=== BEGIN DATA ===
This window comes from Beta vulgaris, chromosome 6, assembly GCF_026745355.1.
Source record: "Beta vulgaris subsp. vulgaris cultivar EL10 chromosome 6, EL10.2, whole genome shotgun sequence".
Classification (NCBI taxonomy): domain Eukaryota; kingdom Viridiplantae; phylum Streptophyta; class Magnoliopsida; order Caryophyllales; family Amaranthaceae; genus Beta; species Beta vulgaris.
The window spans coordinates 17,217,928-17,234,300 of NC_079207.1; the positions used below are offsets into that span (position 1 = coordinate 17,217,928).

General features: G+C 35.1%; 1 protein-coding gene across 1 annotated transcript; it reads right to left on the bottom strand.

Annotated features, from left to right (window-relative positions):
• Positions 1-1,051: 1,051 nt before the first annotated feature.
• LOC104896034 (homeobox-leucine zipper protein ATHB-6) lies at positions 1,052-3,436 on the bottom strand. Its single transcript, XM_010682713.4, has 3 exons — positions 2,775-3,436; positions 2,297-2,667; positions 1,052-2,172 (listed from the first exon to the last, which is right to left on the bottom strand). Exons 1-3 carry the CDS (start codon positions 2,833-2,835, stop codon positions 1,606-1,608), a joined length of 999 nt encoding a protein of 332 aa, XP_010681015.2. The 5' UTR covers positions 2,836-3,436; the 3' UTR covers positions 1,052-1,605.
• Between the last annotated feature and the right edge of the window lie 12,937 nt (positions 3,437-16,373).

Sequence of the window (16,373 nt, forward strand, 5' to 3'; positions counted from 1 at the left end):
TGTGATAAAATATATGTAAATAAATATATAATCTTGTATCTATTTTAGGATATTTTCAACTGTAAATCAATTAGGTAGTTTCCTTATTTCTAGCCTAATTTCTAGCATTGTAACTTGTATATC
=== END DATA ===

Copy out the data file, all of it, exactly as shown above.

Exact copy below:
This window comes from Beta vulgaris, chromosome 6, assembly GCF_026745355.1.
Source record: "Beta vulgaris subsp. vulgaris cultivar EL10 chromosome 6, EL10.2, whole genome shotgun sequence".
Classification (NCBI taxonomy): domain Eukaryota; kingdom Viridiplantae; phylum Streptophyta; class Magnoliopsida; order Caryophyllales; family Amaranthaceae; genus Beta; species Beta vulgaris.
The window spans coordinates 17,217,928-17,234,300 of NC_079207.1; the positions used below are offsets into that span (position 1 = coordinate 17,217,928).

General features: G+C 35.1%; 1 protein-coding gene across 1 annotated transcript; it reads right to left on the bottom strand.

Annotated features, from left to right (window-relative positions):
• Positions 1-1,051: 1,051 nt before the first annotated feature.
• LOC104896034 (homeobox-leucine zipper protein ATHB-6) lies at positions 1,052-3,436 on the bottom strand. Its single transcript, XM_010682713.4, has 3 exons — positions 2,775-3,436; positions 2,297-2,667; positions 1,052-2,172 (listed from the first exon to the last, which is right to left on the bottom strand). Exons 1-3 carry the CDS (start codon positions 2,833-2,835, stop codon positions 1,606-1,608), a joined length of 999 nt encoding a protein of 332 aa, XP_010681015.2. The 5' UTR covers positions 2,836-3,436; the 3' UTR covers positions 1,052-1,605.
• Between the last annotated feature and the right edge of the window lie 12,937 nt (positions 3,437-16,373).

Sequence of the window (16,373 nt, forward strand, 5' to 3'; positions counted from 1 at the left end):
TGTGATAAAATATATGTAAATAAATATATAATCTTGTATCTATTTTAGGATATTTTCAACTGTAAATCAATTAGGTAGTTTCCTTATTTCTAGCCTAATTTCTAGCATTGTAACTTGTATATC